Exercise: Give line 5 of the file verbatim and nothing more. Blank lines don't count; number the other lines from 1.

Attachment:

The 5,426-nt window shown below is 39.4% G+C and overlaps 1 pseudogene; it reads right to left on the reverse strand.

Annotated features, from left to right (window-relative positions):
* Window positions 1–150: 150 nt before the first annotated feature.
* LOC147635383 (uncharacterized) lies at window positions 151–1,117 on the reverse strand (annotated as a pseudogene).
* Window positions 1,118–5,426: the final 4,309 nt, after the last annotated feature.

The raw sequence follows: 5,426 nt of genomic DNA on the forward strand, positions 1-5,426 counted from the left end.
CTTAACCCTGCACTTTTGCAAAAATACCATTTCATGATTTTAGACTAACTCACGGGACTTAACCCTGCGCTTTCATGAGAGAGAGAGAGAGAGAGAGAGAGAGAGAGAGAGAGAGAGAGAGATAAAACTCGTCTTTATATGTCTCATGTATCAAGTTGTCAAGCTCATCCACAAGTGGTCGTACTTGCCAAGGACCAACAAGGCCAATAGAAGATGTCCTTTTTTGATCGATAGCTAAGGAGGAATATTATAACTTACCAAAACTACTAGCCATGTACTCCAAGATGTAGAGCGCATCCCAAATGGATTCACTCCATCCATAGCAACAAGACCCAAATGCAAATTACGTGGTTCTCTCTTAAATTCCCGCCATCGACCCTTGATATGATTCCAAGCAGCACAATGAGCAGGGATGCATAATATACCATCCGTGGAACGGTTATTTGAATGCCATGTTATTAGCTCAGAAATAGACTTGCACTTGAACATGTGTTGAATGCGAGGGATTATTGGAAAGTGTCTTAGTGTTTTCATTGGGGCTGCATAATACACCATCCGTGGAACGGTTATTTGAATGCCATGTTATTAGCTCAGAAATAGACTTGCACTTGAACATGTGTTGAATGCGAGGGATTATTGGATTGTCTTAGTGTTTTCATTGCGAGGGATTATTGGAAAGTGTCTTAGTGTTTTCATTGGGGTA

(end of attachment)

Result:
* Window positions 1,118–5,426: the final 4,309 nt, after the last annotated feature.